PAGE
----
In early spring, I moved to a house in a village at the edge of Cambridge, England, where I work as a writer and administrator in a local Buddhist center. I share this small house overlooking cornfields with two friends, both of whom are also Buddhist. Though our living arrangements are not formally oriented toward communal practice, we take for granted that each of us will try our best to support the others; we know we can assume a certain vocabulary and a familiarity with shared ideals and approaches to our practice. So when one of my housemates upbraided me a few weeks back for not doing my share of the housework, he reminded me—without sanctimony—of the bodhisattva aspiration.
The bodhisattva, the great hero of the Mahayana, strives to reduce the suffering and increase the happiness of all sentient beings. He or she clearly sees that all beings long to be free from hardship and to experience contentment and joy, and does whatever is necessary to help them toward these goals.
In his Bodhicaryavatara, the poet-monk Shantideva speaks of bodhisattvas as beings “to whom the suffering of others is as important as the things they themselves hold dear.” This is an ambiguous image: bodhisattvas are not only as concerned with others’ suffering as with their own, but their concern for others’ suffering is as important to them as are the things they hold most dear. The bodhisattva approaches the work of relieving others’ difficulties with as much ardency as we might pursue or protect the things that we value most highly and desire most strongly. His motivation is more than heartfelt; it is urgent, passionate. Shantideva uses a delightfully exuberant image to evoke the energy and joy with which bodhisattvas respond to relieving suffering in the world, describing how they “plunge down into the Avici hell as geese into a cluster of lotus blossoms.”
In my pursuit of the Great Matter, I had forgotten something I once knew well: that the bodhisattva ideal begins with the smallest acts motivated by concern for others.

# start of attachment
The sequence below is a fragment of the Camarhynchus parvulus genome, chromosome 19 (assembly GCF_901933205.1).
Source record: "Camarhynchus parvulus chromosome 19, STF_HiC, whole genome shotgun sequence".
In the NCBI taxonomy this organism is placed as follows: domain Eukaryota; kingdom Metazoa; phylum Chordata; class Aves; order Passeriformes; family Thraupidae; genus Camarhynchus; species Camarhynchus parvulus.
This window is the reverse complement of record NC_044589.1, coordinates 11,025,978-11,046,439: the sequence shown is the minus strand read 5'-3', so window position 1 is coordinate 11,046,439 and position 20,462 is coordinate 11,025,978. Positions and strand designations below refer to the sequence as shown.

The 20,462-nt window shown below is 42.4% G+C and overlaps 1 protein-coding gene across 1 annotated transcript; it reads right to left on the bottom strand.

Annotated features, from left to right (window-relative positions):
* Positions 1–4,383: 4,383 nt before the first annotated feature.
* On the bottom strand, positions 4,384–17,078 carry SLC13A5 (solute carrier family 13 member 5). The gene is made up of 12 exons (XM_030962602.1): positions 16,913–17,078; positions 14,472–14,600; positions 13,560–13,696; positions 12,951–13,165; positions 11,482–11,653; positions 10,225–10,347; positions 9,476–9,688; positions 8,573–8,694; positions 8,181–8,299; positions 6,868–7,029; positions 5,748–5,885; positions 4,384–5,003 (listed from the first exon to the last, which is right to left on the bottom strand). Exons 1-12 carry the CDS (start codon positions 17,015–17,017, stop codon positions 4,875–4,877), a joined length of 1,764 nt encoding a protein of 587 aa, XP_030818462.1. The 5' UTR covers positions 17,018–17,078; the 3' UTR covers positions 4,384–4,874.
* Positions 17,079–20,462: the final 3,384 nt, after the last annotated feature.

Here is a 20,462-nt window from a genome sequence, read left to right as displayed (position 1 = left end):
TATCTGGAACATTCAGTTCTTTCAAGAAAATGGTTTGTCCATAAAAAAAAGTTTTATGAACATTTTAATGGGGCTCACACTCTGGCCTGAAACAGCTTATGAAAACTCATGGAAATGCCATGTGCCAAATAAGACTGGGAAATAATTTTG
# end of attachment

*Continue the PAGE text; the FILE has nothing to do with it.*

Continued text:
It was not willful disregard that stopped me from cleaning the bath. It was a failure of imagination, a failure of perspective: I simply was not seeing how the everyday tasks of housekeeping relate to my bodhisattva aspiration. I was going about my life, doing my best to keep my friendships, my meditation, my daytime Buddhist center work, my evening writing, my relationship with my lover, all in good order; I was involved in getting and spending, in the countless small acts that life entails. And along with this, I was thinking of the Great Matter of cultivating the bodhicitta—the “heart of enlightenment” or “awakening mind”—that drives the bodhisattva’s desire to end suffering in the world.
But in my pursuit of the Great Matter, I had forgotten something I once knew well: that the bodhisattva ideal begins with the smallest acts motivated by concern for others. Geshe Sonam Rinchen has written that “hearing or reading about it should at least make us want to become more kind and helpful.” This feeling, this wish to be more kind and helpful, is the beginning of the bodhisattva path itself, and the treading of this path—for most of us, for most of our practice-lives—will mainly consist of small acts of kindness and concern, brief moments of putting others before ourselves.
Cooking a meal for a friend, buying a cup of coffee or a gift for a workmate are small but significant steps on the bodhisattva path—as could be cleaning the bath, not just when you step out of the water and notice you’ve left a ring of dirt around its edge, bur also when you walk into the bathroom midafternoon and see that someone else has not washed it out. I have so often fallen short of my aspirations by just covering my own tracks, trying to clean up after myself and not leave too much wreckage in my path.
But the bodhisattva ideal demands more of us. Shantideva says, “All those happy in the world are so because of their desire for the happiness of others.” I am sorry that my friend had to come to me one morning to ask me to wipe out the bath; sorry that he had to remind me to do the simple things that would make his life easier and happier. And I am grateful for his reminder that the bodhisattva aspiration is an everyday matter—everyday both in the sense of needing to be renewed as each day passes, and in the sense of applying to simple tasks, to ordinary actions motivated by a longing to reduce the difficulty and increase the happiness of those with whom we share our lives.
Start your day with a fresh perspective
Thank you for subscribing to Tricycle! As a nonprofit, we depend on readers like you to keep Buddhist teachings and practices widely available.